But for the rest of us, the sovereign freedom of traveling comes from the fact that it whirls you around, turns you upside down and stands everything you took for granted on its head. If a diploma can be a passport (to a journey through hard realism), a passport can be a diploma (for a crash course in cultural relativism). And the first lesson we learn on the road, whether we like it or not, is how provisional and provincial are the things we imagine to be universal. When you go to North Korea, for example, you really do feel as if you’ve landed on a different planet--and the North Koreans doubtless feel as if they’re being visited by an extraterrestrial, too. Or else they simply assume that you, as they do, receive orders every morning from the Central Committee on what clothes to wear and what route to use when walking to work; and you, as they do, have loudspeakers in your bedroom broadcasting propaganda every morning at dawn; and you, as they do, have your radios fixed to receive only official programming.
We travel, then, in part just to shake up our complacencies by seeing all the moral and political urgencies, the life-and-death dilemmas that we seldom have to face at home. And we travel to fill in the gaps left by tomorrow’s headlines. When you drive down the streets of Port-au-Prince in Haiti, for example, where there is almost no paving and women relieve themselves next to mountains of trash, your notions of the Internet and a “one world order” grow usefully revised. Travel is the best way we have of rescuing the humanity of places and saving them from abstraction and ideology.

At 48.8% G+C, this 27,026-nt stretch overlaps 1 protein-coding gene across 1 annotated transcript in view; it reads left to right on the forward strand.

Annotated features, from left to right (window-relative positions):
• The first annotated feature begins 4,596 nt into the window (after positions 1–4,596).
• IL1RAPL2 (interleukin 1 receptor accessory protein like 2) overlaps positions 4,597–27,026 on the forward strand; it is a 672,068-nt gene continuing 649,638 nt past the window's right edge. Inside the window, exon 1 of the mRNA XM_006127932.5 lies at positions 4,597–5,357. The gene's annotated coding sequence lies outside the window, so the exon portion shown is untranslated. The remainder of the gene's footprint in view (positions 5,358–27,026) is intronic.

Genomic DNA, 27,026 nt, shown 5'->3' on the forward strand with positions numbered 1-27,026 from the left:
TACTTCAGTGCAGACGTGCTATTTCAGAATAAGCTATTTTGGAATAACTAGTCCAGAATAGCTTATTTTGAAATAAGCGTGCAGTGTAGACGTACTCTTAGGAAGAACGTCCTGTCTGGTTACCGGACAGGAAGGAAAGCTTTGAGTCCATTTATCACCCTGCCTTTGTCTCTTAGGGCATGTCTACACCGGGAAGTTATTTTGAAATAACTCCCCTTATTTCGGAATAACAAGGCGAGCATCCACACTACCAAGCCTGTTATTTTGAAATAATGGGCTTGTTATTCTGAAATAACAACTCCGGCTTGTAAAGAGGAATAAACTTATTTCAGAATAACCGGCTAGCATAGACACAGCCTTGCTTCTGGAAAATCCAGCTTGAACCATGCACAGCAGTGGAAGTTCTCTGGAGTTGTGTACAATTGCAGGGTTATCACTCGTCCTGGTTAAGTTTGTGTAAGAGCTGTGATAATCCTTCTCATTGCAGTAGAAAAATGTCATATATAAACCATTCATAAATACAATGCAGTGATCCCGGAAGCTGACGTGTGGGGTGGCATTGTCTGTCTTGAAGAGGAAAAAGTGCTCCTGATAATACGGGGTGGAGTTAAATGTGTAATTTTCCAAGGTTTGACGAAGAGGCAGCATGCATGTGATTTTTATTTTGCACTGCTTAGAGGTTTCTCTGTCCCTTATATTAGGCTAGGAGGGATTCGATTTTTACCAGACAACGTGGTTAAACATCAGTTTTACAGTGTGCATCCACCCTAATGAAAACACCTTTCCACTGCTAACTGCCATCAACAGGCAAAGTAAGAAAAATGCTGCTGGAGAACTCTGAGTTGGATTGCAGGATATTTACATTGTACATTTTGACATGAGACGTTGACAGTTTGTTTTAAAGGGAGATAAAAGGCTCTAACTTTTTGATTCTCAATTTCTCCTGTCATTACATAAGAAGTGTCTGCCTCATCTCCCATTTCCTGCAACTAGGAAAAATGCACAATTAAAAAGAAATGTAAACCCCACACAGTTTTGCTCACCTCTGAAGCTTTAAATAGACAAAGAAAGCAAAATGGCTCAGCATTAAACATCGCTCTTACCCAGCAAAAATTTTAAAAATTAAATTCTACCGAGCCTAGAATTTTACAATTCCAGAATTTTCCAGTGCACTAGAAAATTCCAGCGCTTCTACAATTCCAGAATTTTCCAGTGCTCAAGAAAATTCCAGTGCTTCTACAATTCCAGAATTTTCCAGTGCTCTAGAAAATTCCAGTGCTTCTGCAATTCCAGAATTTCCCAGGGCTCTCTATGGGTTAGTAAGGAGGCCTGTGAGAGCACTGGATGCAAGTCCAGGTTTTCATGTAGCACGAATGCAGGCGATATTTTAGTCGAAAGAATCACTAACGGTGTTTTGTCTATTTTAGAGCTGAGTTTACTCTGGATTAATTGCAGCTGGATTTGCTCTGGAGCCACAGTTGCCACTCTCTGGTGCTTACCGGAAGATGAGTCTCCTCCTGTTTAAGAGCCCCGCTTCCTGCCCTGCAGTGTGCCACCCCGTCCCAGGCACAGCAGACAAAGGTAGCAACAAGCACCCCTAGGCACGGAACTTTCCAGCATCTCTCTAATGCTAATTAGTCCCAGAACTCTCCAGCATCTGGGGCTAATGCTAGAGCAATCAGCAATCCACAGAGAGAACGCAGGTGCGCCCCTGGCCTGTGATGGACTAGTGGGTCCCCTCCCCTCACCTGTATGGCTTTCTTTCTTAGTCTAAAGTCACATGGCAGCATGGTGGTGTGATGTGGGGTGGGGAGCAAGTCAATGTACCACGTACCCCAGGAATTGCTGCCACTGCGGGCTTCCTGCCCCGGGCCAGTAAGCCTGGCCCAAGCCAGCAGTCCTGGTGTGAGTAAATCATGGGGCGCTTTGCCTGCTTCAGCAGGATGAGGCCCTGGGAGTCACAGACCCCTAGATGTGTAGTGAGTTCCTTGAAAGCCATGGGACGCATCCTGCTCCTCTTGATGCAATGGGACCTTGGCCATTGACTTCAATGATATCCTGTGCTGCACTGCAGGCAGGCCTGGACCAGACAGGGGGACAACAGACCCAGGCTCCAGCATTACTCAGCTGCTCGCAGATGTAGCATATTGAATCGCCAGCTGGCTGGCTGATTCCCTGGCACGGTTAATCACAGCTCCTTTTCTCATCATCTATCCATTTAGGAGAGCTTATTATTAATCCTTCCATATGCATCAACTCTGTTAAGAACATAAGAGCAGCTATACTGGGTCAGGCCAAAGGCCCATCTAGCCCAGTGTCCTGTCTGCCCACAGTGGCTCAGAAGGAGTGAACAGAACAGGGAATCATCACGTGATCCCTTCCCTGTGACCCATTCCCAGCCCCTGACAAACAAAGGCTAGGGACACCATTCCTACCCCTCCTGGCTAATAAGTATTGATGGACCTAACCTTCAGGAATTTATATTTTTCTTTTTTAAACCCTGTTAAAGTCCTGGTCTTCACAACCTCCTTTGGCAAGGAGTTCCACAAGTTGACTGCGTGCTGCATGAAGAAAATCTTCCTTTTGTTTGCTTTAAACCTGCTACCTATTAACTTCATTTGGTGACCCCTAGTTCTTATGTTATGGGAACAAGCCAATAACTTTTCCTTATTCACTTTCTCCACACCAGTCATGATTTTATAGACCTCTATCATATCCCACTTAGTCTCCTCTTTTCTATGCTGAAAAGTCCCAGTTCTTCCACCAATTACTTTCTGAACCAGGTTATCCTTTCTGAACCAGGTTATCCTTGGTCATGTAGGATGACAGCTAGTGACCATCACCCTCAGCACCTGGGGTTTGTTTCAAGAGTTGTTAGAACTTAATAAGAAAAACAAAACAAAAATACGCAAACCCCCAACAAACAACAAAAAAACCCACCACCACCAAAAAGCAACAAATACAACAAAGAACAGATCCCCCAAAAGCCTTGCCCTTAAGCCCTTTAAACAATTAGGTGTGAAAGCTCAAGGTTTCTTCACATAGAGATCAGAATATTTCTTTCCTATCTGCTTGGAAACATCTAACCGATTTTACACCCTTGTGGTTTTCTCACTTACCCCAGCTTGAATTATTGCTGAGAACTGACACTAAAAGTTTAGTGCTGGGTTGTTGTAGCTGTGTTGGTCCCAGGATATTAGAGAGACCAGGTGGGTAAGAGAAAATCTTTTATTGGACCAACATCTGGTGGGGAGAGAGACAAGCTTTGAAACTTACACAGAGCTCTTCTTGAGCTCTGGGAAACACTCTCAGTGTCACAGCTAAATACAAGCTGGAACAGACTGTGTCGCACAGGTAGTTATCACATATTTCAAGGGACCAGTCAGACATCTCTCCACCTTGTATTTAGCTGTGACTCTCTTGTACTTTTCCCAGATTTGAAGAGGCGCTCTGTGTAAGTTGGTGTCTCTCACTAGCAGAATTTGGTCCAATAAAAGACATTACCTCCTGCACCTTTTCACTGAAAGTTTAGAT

And in the process, we, ourselves, also get saved from abstraction and come to see how much we can bring to the places we visit--how much we can become a kind of carrier pigeon in transporting back and forth what every culture needs. I find that I always take Michael Jordan posters to Kyoto and bring woven ikebana baskets back to California. I invariably travel to Cuba with a suitcase piled high with bottles of Tylenol and bars of soap and come back with one piled high with salsa tapes, and hopes, and letters to long-lost brothers. But more significantly, we carry values and beliefs and news to the places we go, and in many parts of the world we become walking video screens and living newspapers, the only channels that can take people out of the censored limits of their homelands. In closed or impoverished places, such as Myanmar or Tibet or Cuba, we are the eyes and ears of the people we meet, their only contact with the world outside and often truly the closest they will ever come to Michael Jackson or Bill Clinton. Not the least of the challenges of travel, therefore, is learning how to import--and export--dreams with tenderness.